The future, the Middles Ages, and various fantasy worlds are somewhat densely populated with strategy titles. Antiquity, on the other hand, seems to get less love than it deserves. The Fertile Crescent, currently in its alpha stage, and developed and published by LincRead, changes that and sends you all the way back to the Bronze Age.
While not exactly saturated, it has to be mentioned that the strategy genre has some ancient period entries such as Caesar, Pharaoh, or Europa Universalis: Rome. In the traditional real-time strategy niche, one of the most prominent titles is with no doubt the original Age of Empires — which also happens to be the game The Fertile Crescent draws its inspiration most from.
Both games are largely set in the antique Near East. You take control of a tribe of diligent workers, have them collect resources, construct new buildings, train military units, research technologies, and walk the path of glory by wiping out anybody else in the area.
The Fertile Crescent starts you off with a scout, some workers, and a mother and her adorable little child. The latter two can establish your headquarters, which is used to train more workers. Said workers are primarily used to build new structures and collect resources, namely food, lumber, gold, metal and clay.
Some strategic choices have to be made right from the start. The Fertile Crescent does, true to its name, offer fertile soil, but not everywhere. Clay pits need to be built in swamps or near water. Fields yield more food the better the ground they are built on is. Building one near water is wise, whereas building a field on rocky terrain makes it virtually useless.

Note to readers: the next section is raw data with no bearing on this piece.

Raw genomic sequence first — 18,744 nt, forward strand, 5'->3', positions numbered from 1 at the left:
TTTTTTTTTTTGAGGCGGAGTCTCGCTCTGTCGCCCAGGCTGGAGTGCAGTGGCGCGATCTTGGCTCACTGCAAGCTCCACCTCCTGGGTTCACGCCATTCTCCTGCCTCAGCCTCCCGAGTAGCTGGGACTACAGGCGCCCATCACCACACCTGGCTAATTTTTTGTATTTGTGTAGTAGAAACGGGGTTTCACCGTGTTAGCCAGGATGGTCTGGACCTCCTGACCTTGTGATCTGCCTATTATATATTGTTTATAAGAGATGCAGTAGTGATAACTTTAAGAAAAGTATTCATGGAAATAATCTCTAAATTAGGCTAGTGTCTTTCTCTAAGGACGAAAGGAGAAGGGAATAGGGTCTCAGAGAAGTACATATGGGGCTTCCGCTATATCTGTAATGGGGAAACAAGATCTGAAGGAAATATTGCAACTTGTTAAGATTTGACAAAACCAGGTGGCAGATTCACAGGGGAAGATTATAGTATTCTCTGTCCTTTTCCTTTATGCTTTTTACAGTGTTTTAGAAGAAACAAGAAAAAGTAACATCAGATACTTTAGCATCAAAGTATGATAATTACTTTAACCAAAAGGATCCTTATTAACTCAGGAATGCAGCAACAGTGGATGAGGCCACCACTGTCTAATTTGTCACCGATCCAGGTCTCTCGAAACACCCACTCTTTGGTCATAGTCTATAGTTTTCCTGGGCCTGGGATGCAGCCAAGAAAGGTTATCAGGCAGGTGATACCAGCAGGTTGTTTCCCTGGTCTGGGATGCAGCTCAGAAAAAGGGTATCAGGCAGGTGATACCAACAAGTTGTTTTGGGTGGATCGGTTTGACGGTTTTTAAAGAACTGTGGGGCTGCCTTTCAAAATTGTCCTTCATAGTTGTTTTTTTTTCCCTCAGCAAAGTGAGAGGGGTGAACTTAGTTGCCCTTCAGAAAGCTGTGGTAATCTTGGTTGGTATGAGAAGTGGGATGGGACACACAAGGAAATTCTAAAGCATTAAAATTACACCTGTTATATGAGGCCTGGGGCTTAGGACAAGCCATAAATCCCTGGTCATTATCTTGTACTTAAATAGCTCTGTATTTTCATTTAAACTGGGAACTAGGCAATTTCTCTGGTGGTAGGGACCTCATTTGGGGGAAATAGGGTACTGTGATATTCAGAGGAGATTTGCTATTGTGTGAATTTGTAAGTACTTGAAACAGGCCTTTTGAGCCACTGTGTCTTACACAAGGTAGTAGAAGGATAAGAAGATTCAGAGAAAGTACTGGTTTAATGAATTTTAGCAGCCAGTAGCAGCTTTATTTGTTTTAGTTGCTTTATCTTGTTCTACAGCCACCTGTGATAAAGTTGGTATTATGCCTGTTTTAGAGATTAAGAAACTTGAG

Food is a key resource in The Fertile Crescent. All units constantly consume it, and should you ever run out, your starving tribe is going to revolt and overthrow you. Additionally, a surplus in food speeds up research. Stockpiling food is possible, but having a steady income is recommended.
Research mostly improves the efficiency of your economy, but can also give military units a boost or allow your tribe to move from copper to bronze weapons. As of now, all technologies can be researched — there is no branching tech tree.
Once your economy is stable, it is time to build up a military and subdue the enemy tribe. Currently, this will either be a human- or AI-controlled tribe on a random map, with three difficulties being available for the AI. Additionally, there is a sandbox mode in which no hostile tribes are present.
Otherwise, The Fertile Crescent does not hold many surprises. The structures and units are nothing special, and are sometimes not as visually distinct as they could be. The Fertile Crescent does feature charming pixelated graphics — the visual can be quite soothing, provided you are not suffering from pixel art-style fatigue.
That said, The Fertile Crescent is still in a fairly early stage of its development. While it may lack content, it has functioning online multiplayer and random map generation, runs smoothly, and comes with an interesting idea or two that can be built upon. It is free of charge, so give it a go.